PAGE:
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So very Fringe: hidden gems in 30-plus dance offerings

Kaleena Miller and Ned Sturgis collaborate for "We Live Like This."
Photo by by Ginger Murray
Kaleena Miller and Ned Sturgis collaborate for “We Live Like This.”

Ah and argh. Every year, I greet the prospect of the Minnesota Fringe Festival — with its plethora of dance and movement-theater offerings — with a mixture of excitement and trepidation. Yes, it’s a fantastic opportunity to see new, often-experimental work from emerging and established choreographers alike. This year, more than 30 dance or movement-based shows are on the schedule.

But because the Fringe isn’t curated and everyone who’s on the docket got there via lottery, it’s truly a mixed bag, with some unknown gem often bursting from obscurity and taking the festival by storm. Several years back, Buckets and Tap Shoes blasted onto the scene with a hyper-aerobic, highly entertaining, robustly performed rendition of funky tap dancing. The show went on to become “Best of Fringe.”

One cool tap chick

Hovering on that show’s fringe, beside the lanky, long-haired, sweaty boys at the core, was one cool tap chick: Kaleena Miller. This year, she’s got her own show, “We Live Like This,” with modern dancer Ned Sturgis. During a sneak preview at the Bryant Lake Bowl’s 9X22 dance showcase a few weeks ago, the two young dancers (who are also emerging choreographers) provided a snapshot of their juxtaposition of fluid, expressive shapes (Sturgis) with careful, quiet tapping (Miller).

The Fringe show is actually a choreographic debut for Sturgis. Best known to audiences as a member of TU Dance, he’s testing the waters with a solo, a duet and a trio. Meanwhile, Miller, who has shown work at the Ritz Theater among other venues, is premiering a tap solo, a quartet, and a work for 11 dancers.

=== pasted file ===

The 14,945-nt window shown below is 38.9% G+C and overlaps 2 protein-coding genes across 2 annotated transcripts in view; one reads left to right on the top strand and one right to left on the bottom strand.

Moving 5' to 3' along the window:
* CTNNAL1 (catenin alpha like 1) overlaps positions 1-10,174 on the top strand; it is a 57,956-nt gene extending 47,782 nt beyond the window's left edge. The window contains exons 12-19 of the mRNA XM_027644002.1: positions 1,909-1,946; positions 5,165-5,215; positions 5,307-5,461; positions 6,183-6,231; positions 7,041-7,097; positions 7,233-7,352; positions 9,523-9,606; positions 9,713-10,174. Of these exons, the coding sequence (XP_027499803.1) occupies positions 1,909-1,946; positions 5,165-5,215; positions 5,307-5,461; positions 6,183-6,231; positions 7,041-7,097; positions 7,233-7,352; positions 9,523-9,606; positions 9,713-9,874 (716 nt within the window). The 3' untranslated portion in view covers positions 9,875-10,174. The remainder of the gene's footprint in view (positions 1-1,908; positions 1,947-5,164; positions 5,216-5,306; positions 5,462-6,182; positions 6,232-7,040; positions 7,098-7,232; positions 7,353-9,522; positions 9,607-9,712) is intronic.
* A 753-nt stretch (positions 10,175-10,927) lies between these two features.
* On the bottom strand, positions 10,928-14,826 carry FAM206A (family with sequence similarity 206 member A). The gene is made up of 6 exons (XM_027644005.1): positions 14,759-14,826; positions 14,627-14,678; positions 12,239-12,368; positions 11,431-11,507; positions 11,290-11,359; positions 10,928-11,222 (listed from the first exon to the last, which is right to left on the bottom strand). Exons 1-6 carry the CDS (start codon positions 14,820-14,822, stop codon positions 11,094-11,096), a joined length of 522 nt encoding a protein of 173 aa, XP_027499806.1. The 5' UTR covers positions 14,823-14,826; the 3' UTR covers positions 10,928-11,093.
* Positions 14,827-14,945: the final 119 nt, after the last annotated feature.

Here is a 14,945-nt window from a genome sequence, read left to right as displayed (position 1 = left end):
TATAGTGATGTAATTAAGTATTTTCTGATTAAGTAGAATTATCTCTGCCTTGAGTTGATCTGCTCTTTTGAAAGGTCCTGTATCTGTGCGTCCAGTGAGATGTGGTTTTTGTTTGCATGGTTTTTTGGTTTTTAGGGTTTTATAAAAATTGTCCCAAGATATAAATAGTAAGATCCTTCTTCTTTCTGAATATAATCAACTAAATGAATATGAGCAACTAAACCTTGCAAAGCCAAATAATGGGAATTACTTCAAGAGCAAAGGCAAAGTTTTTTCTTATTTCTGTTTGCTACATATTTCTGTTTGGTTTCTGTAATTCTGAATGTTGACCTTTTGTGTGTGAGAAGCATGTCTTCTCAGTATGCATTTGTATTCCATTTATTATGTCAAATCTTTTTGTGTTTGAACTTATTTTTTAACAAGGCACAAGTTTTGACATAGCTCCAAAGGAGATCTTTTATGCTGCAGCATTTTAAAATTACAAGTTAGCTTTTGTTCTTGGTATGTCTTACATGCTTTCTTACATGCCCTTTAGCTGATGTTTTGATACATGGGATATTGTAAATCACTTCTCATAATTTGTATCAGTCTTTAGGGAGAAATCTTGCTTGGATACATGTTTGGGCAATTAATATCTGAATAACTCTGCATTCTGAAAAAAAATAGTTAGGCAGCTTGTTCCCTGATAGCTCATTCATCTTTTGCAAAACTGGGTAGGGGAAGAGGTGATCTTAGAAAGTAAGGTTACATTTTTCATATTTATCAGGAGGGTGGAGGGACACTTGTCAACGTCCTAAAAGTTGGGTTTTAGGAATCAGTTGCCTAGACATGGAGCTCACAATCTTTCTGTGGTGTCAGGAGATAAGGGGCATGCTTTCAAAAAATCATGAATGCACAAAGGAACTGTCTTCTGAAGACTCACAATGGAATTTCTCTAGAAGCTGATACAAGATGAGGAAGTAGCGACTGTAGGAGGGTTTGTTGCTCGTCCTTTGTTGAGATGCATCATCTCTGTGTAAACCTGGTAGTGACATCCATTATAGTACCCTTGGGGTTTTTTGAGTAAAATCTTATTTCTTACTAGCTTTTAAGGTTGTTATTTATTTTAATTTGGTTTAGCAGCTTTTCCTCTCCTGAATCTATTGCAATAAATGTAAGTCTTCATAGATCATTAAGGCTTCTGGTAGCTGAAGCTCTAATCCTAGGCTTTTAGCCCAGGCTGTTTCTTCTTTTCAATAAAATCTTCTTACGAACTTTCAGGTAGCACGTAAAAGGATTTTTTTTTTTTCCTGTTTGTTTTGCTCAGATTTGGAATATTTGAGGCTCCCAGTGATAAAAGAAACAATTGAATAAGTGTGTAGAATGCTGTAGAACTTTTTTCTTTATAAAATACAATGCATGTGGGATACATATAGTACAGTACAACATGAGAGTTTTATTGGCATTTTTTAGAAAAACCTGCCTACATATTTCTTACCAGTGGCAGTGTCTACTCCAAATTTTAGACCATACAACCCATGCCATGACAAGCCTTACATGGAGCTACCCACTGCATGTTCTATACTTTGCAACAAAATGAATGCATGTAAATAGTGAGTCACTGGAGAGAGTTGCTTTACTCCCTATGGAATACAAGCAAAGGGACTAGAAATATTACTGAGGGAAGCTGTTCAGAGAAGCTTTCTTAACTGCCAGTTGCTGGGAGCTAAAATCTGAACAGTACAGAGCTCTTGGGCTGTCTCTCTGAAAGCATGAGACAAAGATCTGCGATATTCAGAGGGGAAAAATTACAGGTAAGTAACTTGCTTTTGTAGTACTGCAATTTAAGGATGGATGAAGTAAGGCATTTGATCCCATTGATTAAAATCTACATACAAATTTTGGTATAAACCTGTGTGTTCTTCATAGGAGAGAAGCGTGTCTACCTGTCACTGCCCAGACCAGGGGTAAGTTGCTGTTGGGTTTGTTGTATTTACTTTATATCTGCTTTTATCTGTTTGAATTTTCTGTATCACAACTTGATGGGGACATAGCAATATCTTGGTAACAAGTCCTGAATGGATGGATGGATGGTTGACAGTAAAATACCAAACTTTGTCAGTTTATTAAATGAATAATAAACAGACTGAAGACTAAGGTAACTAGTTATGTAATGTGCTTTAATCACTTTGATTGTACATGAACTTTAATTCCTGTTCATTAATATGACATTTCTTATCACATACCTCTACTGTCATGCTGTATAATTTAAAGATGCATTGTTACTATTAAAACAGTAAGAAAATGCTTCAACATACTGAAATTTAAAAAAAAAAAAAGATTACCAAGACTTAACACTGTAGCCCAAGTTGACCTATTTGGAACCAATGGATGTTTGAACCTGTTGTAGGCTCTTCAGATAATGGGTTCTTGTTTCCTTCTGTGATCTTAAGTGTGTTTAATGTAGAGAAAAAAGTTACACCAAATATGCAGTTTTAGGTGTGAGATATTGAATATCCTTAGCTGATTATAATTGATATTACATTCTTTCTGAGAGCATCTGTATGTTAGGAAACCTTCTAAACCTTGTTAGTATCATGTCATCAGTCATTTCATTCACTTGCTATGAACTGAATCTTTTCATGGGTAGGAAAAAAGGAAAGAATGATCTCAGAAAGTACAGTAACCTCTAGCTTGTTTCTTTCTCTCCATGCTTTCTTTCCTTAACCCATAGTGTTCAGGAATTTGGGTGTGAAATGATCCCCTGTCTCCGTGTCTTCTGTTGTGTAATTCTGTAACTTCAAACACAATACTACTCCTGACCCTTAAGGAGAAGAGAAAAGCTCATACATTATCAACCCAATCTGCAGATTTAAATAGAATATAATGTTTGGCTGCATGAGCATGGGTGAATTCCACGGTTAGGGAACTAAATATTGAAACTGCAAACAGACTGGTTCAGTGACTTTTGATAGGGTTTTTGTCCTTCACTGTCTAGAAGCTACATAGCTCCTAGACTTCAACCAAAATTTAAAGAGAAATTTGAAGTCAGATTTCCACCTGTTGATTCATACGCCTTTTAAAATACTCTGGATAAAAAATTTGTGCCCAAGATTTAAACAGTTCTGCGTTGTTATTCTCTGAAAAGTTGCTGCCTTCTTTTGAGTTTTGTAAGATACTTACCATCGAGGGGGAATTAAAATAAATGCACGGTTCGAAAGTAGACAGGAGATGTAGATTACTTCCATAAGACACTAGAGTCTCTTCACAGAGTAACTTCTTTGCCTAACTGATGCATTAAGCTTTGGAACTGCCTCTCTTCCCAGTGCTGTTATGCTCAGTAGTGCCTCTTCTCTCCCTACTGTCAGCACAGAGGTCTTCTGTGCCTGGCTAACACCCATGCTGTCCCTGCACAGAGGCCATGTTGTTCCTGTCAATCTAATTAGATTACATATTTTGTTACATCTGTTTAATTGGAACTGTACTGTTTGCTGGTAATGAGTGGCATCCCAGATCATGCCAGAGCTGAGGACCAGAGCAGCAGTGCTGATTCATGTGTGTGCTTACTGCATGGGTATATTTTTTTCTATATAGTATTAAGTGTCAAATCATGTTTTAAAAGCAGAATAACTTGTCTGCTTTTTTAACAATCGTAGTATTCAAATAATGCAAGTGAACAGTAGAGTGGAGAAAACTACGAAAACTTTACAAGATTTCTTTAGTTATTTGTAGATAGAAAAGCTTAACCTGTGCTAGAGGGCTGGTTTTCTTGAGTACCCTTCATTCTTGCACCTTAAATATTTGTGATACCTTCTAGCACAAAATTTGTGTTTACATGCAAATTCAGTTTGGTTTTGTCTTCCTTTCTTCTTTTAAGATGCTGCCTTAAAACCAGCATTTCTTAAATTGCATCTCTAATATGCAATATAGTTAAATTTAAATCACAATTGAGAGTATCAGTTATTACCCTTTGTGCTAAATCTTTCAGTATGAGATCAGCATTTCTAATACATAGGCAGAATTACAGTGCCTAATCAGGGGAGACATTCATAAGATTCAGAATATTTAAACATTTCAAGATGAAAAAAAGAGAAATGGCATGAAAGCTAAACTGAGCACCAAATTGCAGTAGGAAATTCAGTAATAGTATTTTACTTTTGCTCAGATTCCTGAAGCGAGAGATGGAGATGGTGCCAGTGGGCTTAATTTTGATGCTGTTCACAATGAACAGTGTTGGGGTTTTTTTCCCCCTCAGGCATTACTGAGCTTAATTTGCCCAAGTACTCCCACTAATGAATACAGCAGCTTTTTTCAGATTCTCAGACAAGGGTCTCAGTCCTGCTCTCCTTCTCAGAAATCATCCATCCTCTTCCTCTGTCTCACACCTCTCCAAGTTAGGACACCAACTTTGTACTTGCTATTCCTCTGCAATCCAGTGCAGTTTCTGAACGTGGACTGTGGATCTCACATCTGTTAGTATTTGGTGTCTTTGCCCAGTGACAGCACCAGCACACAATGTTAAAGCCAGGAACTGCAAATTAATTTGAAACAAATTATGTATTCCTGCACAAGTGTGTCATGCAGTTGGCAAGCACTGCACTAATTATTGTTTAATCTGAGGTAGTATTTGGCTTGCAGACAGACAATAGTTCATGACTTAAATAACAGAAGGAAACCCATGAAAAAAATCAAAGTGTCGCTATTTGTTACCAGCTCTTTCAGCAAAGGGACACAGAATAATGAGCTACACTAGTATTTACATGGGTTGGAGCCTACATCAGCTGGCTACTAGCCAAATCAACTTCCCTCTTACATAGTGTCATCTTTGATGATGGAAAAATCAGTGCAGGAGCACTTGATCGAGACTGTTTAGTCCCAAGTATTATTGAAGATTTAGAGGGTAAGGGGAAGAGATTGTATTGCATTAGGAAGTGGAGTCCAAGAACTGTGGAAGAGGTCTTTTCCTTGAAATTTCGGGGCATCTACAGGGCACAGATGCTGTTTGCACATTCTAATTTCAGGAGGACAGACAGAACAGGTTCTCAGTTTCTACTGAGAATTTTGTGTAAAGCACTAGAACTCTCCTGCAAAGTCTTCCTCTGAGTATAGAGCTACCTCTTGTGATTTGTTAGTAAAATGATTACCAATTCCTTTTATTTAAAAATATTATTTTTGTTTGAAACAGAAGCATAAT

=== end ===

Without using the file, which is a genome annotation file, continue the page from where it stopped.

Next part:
Miniature version of ‘Aida’
Another show on my must-see list is Penelope Freeh’s duet with Stephanie Fellner, “small aida.” Yes, Freeh reports, it’s a miniature version of Verdi’s famous opera, which includes a plastic gold-painted torso as the women’s love interest (when they’re not sweet on each other) and additional music by Johnny Cash.

<strong>Penelope Freeh says she takes more risks in her Fringe work such as "small aida."</strong>
Photo by V. Paul Virtucio
Penelope Freeh says she takes more risks in her Fringe work such as “small aida.”

“Cash is just one of those things that happen in the Fringe,” Freeh explains, with a laugh. During last year’s Fringe, gorilla heads inexplicably showed up in Freeh’s rigorously beautiful dance piece. As a choreographer, says Freeh, who dances with James Sewell Ballet, “I don’t walk around feeling like I’m censored. But in more formal settings, in a JSB concert for example, I would think differently from the beginning of creating a piece.

“When I make something for the Fringe, which is under my own auspices, I feel a lighter sense of just letting my imagination run wild. And I take a big risks I might not normally get to take.” About this year’s “small aida,” she adds, “Life is operatic, and it’s so anti-opera juxtaposing Cash’s music with Verdi’s.”

It’s also so very Fringe.

What: “small aida”
Where: Theatre de la Jeune Lune, 105 N. First St., Minneapolis
When: 8:30 p.m., today, July 31
10 p.m. Monday, Aug. 4
5:30 p.m., Thursday, Aug. 7
8:30 p.m. Saturday, Aug. 9
2:30 p.m. Sunday, Aug. 10

What: “We Live Like This”
Where: Theatre de la Jeune Lune, 105 N. First St., Minneapolis
When: 5:30 p.m., Friday, Aug. 1
4 p.m. Saturday, Aug. 2
8:30 p.m. Monday, Aug. 4
8:30 p.m. Thursday, Aug. 7
7 p.m., Friday, Aug. 8

Fringe tickets
Everyone must have a $3 admission button. Tickets are sold 30 minutes before the start of each show.

• $12 for adults
• $5 for kids under 12. Kids under 5 aren’t admitted to shows outside Kids Fringe
• $10 for seniors (62+), students and Minnesota Public Radio members (ID/membership card required)
• $150 for Ultra Pass: See as many shows as you want for one low price
• $90 for Ten-Show Punch Card: Save $3 per ticket
• $50 for Five-Show Punch Card: Save $2 per ticket

Other MinnPost coverage of the Fringe

How to get a Jeune Lune fix at the Fringe

Fringe benefits: 15 years of live theater on the edge

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